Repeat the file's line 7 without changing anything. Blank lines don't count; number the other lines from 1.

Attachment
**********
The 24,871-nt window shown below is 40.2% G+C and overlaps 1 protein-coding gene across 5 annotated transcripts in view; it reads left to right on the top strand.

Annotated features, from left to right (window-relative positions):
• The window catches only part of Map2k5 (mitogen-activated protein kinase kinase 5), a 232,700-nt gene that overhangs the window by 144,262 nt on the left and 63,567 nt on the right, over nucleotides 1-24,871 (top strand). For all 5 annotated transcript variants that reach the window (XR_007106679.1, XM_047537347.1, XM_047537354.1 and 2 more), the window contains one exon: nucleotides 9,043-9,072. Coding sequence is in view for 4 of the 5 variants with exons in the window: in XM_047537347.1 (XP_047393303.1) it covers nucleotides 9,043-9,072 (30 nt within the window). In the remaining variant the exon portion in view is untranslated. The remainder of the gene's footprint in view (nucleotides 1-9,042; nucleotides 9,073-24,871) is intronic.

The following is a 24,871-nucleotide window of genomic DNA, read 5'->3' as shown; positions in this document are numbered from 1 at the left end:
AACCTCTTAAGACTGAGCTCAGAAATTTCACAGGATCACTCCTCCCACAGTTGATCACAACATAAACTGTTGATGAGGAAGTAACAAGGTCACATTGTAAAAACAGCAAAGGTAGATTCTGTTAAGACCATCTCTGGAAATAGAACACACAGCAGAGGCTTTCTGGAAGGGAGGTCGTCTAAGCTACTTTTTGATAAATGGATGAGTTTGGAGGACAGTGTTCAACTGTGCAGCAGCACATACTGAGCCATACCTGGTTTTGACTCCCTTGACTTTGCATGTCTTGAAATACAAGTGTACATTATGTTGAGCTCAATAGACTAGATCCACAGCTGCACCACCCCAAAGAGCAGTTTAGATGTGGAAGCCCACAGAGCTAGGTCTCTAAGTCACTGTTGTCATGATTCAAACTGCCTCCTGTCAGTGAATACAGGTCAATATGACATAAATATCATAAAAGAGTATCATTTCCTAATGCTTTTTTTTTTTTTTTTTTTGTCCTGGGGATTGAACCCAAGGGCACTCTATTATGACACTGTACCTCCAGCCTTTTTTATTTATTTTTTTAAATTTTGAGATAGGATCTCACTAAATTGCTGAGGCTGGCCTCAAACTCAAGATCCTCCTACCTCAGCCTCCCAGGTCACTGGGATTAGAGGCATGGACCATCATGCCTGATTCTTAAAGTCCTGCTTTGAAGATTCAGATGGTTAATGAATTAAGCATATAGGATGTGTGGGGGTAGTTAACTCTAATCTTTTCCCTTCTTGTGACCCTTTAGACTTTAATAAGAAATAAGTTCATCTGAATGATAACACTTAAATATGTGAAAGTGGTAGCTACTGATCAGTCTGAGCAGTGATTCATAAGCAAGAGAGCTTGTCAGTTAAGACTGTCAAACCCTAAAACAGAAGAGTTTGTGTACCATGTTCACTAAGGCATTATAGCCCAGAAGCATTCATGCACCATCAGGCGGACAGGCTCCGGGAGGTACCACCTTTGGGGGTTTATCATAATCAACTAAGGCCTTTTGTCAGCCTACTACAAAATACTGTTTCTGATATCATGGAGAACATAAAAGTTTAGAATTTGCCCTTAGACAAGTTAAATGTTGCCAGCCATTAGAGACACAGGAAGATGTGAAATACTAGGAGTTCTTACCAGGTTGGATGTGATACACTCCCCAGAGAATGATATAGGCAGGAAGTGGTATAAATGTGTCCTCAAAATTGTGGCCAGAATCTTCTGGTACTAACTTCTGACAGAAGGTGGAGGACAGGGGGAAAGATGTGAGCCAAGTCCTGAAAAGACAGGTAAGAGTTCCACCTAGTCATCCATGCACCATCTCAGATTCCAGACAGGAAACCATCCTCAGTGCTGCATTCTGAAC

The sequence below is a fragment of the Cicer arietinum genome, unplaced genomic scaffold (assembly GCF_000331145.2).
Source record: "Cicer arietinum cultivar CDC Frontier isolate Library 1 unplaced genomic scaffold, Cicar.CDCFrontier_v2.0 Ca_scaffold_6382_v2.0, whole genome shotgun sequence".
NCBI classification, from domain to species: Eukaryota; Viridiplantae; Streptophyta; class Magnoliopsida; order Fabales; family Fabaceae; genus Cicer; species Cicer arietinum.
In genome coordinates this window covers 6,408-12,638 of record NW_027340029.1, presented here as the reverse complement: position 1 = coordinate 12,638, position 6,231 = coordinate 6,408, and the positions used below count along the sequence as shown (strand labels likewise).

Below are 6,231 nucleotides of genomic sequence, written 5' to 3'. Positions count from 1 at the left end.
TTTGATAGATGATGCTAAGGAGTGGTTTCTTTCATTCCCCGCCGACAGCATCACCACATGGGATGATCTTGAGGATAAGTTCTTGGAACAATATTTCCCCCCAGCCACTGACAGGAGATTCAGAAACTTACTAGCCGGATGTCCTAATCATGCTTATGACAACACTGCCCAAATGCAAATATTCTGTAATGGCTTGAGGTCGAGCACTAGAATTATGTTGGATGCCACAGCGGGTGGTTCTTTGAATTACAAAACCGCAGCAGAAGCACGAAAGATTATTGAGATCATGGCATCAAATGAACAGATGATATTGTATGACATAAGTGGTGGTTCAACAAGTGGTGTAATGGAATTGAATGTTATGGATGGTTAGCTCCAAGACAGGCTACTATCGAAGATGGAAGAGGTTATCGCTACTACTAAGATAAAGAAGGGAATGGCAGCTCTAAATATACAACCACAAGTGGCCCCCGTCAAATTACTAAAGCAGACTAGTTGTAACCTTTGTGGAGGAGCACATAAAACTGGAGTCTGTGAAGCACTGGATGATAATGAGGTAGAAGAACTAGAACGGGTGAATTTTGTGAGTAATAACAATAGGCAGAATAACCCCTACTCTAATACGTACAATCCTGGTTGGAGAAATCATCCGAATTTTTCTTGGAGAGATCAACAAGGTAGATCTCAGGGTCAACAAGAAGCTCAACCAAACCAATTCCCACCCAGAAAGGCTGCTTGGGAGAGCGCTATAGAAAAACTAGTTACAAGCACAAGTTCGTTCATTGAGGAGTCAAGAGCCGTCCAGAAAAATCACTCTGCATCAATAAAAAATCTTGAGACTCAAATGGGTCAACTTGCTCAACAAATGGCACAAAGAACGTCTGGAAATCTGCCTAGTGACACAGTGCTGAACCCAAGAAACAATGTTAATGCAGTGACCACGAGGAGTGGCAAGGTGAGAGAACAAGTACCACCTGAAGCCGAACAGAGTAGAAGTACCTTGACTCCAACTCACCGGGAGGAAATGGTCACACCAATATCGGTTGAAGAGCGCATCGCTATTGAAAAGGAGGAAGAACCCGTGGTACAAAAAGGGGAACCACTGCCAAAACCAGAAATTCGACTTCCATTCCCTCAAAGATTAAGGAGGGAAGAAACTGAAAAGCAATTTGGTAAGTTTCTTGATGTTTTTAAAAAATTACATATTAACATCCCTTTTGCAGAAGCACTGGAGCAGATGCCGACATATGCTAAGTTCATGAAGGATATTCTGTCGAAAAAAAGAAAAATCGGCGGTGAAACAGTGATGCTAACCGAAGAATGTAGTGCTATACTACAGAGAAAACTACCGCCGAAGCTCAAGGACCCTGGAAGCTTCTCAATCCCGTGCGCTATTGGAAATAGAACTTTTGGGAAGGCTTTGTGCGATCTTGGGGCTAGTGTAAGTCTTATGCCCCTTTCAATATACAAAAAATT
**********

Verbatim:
Source record: "Cicer arietinum cultivar CDC Frontier isolate Library 1 unplaced genomic scaffold, Cicar.CDCFrontier_v2.0 Ca_scaffold_6382_v2.0, whole genome shotgun sequence".